• Pop Vicious

Girl Fight: Europe FTW

written by: on May 4, 2011

The rumblings are on the horizon. Like the monstrous eye of Sauron was to Middle-earth or Darth Vader was to a galaxy far, far away, there is an evil approaching, dressed in ridiculous outfits and dragging a duo of wannabes behind her. And it’s up to us to stop her.

Lady Gaga has arrived to ruin pop music forever. It seems pointless to stop her.

She has iTunes, Rolling Stone, and even fucking Pitchfork on her side. She’s got trailer-trash icon Ke$ha and good Christian bitch Katy Perry on her leash, ready to clear out the opposition for her takeover of radio. She has favorable comparisons to Madonna spewing out of the mouths and asses of sniveling pop writers who say she’s here to save the femme-pop genre from itself.

But rest assured, her reign, inevitable though it may be, will be just as tyrannical, reductive and boring as the former reigns of Britney Spears, Christina Aguilera and Mariah Carey. Lady Gaga is terrorism, global warming and corporate greed wrapped into one, and it would seem like she can’t be stopped. But, like Luke Skywalker marooned on Tatooine, there is hope out there—it just happens to be in Europe.

While American audiences seem hell-bent on blending and burning their brain into mush with Lady Gaga and her cadre’s drivel, conscious objectors know that a trio of women seems equally hellbent on saving us from ourselves. First up is Swedish monolith (and Woman-of-the-Year 2010 nominee) Robyn, a swaggering songwriter with panache to match Gaga’s shock-value crap.

Batting second is English breakthrough La Roux, who released the second best femme-pop song of the past five years in “Bulletproof,” and seems poised to drop bombs on American audiences this year after an artistic dalliance with Kanye West.

Lastly, we have the Swedish percussive retro-rager Lykke Li, who has Wounded Rhymes, an early nominee for pop album of the year 2011, ready to sex you to death.

For years, European pop has been a pet genre for those attuned listeners who want more out of their ecstasy-tinged dance-offs.

It was simple to like Europe instead of Britney Spears. But Lady Gaga changed all that. She copped haute couture and overt formist art to make her seem transgressive and forward thinking, even when her handlers are firmly placed in late-’80s Madonna-isms.

Regardless, she dragged everybody back into her spiderweb and is positioned to eat us all. Robyn didn’t make a dent in the half-assed reign of Ke$ha and Katy Perry last year, and to say that Lykke Li, La Roux and the greatest hits off of Robyn’s near-perfect Body Talk series stands any chance to conquer the She-Devil  would be a generous assessment.

So why make the argument? There is a good reason, and it’s something we should all be paying attention to as we bow to “Born This Way” and its friends…

Lady Gaga wants to make you stupid. Born This Way only succeeds if we consciously ignore the facts of its unoriginality. Katy Perry and Ke$ha only sell if we recognize that, at their core, they’re the exact same person with one differentiating characteristic (Katy Perry’s rack, Ke$ha’s tussled hair and duct tape dresses).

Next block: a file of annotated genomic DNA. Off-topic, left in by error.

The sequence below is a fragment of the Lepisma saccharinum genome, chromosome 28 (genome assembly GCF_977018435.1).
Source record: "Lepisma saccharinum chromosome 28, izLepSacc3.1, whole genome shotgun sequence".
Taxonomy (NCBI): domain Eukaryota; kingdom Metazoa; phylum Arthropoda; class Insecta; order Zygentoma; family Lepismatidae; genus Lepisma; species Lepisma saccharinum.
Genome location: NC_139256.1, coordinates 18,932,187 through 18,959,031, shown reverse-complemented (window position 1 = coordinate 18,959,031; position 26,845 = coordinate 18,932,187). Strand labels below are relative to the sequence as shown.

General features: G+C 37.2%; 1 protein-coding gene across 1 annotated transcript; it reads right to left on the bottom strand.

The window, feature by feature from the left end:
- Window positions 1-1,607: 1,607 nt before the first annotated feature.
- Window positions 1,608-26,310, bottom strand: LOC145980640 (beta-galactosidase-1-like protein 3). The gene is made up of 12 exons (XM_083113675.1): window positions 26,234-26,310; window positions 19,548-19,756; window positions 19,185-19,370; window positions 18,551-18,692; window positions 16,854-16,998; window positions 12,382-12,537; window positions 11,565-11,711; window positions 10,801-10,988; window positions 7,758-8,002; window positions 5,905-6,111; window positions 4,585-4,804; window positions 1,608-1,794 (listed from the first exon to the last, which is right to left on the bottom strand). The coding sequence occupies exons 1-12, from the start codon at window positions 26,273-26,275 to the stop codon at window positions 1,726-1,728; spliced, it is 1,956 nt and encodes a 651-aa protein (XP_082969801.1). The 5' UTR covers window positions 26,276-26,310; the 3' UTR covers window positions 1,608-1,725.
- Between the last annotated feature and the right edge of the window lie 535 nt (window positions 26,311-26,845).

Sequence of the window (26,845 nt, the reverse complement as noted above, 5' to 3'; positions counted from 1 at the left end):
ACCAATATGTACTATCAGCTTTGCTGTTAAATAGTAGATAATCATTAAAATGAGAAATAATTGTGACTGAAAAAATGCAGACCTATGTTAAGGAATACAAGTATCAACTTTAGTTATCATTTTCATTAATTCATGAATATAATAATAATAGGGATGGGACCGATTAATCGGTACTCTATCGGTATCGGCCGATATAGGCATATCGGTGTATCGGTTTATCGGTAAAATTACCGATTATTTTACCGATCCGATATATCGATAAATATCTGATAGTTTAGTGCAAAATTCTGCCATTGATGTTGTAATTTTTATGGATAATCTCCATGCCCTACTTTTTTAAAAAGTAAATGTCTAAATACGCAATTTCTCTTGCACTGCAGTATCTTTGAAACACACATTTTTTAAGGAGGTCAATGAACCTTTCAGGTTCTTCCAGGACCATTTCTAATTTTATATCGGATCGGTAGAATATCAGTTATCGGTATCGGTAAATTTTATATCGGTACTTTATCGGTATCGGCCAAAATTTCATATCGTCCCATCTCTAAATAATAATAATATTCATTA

Lady Gaga threw them into 2010 to cannibalize their audience, to disillusion those radio-listening hipsters into thinking that Top 40 had finally died. Then, just at the right moment, Gaga would sweep in and remind everybody that her faux-art is better than Perry’s or Ke$ha’s.

But it isn’t—it’s just a different vantage point. Gaga has nothing more interesting to say than “We R Who We R” or “Firework,” but she seems like she does because she wears weird things and calls her fans “monsters.”

Her tyranny is that of artifice—Lady Gaga benefits because she positions herself as the best of the worst possible scenarios. Lady Gaga is the Bush Administration.

But we can still stop this. We can open our ears and tell Lady Gaga that we don’t have to accept her repackaged nonsense as the best we’re going to get. With black eyes and bruised ear canals we can arrive at “Get Some” or “Bulletproof” or “Dancing on My Own” and realize that real, feminine pop songcraft still exists in a post-Madonna world.

Robyn, Lykke Li and La Roux commit themselves to discovering new forms of the pop song—take a look at “Sadness is a Blessing,” which is basically a Duffy song filtered through tympani drums and distortion. And yet, you still want to dance.

It’s not hard to think and dance at the same time Lady Gaga and her predecessors just want you to think it is because in doing both, we realize their crimes against music are all the more apparent. These Swedish (and in La Roux’s case, English) women are waving the white flag of “HOPE,” the reminder that we don’t have to settle for ’80s ripoffs.

We deserve better than Lady Gaga. So when you buy your tickets to Katy Perry’s summer tour, try arriving and leaving early—Robyn will be stealing the show every date, guaranteed.

This plea could fall on deaf ears. Maybe the people who bump Gaga to the top of iTunes are already deaf, dumb and dead. Maybe Gaga has already won. But I don’t want to live in a world ruled by Sauron, Darth Vader or Fear. And that, my friends, is what Lady Gaga is.

She is fear of discovery, the fear of knowledge and the terrifying reality that there is nothing else. Don’t let Gaga win. Choose to think and Fight the Power. It’s her or us. I choose us.